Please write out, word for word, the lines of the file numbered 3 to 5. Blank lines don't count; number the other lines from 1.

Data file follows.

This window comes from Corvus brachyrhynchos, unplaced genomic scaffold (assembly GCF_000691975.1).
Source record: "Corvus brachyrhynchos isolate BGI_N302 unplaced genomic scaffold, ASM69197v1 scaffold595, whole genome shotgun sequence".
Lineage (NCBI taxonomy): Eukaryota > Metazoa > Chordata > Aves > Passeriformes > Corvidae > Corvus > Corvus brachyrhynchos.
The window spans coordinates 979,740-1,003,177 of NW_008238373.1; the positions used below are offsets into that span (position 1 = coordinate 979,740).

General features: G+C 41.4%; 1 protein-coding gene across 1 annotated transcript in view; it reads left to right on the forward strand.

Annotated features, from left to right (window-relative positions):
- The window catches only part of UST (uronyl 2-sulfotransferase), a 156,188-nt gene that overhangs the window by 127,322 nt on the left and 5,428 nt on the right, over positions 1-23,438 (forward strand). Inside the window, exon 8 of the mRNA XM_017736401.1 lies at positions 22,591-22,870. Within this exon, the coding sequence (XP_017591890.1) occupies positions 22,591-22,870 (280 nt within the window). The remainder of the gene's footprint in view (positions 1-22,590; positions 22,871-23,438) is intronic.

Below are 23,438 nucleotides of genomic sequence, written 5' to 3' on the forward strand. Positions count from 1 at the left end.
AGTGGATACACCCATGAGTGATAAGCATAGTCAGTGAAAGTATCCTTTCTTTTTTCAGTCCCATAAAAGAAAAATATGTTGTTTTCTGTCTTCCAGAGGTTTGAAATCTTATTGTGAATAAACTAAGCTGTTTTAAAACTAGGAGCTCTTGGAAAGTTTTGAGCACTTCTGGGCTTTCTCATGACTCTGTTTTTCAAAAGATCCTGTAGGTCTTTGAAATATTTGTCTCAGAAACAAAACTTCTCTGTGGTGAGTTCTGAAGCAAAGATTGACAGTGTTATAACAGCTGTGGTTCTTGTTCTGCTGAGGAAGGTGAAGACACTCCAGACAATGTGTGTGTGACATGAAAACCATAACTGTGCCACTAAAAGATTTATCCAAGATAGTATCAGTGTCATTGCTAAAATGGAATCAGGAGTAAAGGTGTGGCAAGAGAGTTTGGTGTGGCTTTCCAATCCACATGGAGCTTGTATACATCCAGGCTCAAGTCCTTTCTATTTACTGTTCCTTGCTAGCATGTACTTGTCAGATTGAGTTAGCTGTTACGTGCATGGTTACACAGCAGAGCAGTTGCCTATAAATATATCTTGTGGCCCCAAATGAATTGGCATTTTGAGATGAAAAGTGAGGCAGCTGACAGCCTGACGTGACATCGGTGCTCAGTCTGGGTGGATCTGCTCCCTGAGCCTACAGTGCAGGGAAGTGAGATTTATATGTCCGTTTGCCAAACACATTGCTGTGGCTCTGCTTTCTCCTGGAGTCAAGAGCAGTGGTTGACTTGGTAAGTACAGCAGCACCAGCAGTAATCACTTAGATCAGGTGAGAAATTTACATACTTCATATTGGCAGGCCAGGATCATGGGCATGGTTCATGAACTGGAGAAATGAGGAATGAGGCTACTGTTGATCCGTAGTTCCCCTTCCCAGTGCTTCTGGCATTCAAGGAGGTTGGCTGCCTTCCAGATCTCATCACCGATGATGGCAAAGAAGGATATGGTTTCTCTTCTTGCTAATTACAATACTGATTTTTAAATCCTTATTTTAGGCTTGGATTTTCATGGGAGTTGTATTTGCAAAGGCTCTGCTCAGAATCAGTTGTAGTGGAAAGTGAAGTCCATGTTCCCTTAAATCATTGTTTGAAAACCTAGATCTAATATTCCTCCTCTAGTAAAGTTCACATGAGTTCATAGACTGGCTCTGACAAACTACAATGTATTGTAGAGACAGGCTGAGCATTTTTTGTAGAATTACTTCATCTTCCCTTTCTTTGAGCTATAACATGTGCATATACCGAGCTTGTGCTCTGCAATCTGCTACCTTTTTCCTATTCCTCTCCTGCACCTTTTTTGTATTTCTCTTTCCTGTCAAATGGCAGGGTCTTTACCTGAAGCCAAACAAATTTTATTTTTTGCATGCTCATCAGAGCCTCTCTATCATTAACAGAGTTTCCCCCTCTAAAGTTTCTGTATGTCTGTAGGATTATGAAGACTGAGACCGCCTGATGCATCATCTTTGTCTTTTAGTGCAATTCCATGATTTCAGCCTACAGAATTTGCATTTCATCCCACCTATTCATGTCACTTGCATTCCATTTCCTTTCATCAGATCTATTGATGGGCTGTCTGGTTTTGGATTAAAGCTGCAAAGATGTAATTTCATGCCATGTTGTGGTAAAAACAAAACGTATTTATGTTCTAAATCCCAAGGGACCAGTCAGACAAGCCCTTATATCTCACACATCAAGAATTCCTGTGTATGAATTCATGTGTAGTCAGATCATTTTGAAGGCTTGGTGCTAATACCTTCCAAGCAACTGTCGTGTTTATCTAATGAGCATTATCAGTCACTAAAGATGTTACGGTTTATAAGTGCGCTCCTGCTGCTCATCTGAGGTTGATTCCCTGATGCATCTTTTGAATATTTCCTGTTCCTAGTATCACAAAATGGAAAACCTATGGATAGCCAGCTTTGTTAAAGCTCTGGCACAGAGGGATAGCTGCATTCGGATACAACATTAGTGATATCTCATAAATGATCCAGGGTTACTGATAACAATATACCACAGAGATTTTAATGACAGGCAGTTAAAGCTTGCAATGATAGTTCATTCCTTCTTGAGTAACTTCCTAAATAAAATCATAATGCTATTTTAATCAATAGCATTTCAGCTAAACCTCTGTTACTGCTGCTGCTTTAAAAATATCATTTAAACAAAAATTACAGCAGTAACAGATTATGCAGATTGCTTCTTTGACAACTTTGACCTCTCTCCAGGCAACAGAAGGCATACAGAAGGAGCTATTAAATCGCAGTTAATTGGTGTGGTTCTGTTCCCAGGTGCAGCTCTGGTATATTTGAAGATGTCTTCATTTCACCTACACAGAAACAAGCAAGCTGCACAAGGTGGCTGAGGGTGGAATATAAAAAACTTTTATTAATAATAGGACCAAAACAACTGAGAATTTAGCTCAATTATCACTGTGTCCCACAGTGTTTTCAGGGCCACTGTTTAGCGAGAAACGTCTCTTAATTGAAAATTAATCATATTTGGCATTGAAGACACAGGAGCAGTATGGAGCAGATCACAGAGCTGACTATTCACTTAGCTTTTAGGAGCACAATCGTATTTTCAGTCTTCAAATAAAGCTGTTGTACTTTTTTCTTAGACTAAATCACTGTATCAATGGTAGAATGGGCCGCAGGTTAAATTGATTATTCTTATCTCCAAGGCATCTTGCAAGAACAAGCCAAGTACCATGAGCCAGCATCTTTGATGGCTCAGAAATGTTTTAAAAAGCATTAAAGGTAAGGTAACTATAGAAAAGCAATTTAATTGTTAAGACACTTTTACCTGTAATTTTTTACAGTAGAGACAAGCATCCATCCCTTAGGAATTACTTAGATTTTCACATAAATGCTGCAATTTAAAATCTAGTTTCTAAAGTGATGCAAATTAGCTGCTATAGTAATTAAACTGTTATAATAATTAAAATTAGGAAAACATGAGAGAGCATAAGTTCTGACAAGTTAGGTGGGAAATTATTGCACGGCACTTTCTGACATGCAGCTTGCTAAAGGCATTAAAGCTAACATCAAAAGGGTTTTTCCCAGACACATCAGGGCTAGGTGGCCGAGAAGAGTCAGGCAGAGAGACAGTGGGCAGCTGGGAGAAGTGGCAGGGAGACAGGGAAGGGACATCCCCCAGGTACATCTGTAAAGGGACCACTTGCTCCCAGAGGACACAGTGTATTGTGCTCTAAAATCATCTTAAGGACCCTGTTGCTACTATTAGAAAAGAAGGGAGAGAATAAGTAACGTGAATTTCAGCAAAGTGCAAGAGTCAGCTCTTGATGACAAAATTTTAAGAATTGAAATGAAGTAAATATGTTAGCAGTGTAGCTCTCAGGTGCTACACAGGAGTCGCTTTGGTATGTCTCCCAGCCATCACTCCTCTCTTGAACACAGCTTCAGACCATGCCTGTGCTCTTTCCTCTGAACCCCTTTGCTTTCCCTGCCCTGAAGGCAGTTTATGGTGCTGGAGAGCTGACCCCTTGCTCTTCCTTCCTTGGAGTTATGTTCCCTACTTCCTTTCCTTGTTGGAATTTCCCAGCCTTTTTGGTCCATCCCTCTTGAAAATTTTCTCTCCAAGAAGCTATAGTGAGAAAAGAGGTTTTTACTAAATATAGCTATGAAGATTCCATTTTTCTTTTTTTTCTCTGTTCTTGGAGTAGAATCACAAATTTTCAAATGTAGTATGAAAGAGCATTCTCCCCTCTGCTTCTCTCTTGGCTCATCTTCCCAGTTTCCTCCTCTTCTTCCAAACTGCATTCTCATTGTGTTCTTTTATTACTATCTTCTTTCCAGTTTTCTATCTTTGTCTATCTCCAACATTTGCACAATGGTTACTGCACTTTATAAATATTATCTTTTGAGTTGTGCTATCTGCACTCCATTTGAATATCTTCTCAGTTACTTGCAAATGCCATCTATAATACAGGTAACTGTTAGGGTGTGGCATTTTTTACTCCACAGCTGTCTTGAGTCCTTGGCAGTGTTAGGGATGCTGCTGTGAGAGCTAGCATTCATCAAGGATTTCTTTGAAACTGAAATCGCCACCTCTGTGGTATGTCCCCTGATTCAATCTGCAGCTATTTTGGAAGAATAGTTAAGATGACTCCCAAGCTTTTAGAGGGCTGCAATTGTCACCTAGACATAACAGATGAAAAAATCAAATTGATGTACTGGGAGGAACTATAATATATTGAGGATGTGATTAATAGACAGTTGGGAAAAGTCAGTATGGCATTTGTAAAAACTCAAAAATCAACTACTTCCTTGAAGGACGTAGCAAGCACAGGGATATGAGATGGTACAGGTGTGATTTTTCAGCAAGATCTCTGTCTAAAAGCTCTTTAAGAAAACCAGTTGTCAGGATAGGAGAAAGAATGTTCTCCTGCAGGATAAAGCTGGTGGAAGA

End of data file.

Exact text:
Lineage (NCBI taxonomy): Eukaryota > Metazoa > Chordata > Aves > Passeriformes > Corvidae > Corvus > Corvus brachyrhynchos.
The window spans coordinates 979,740-1,003,177 of NW_008238373.1; the positions used below are offsets into that span (position 1 = coordinate 979,740).

General features: G+C 41.4%; 1 protein-coding gene across 1 annotated transcript in view; it reads left to right on the forward strand.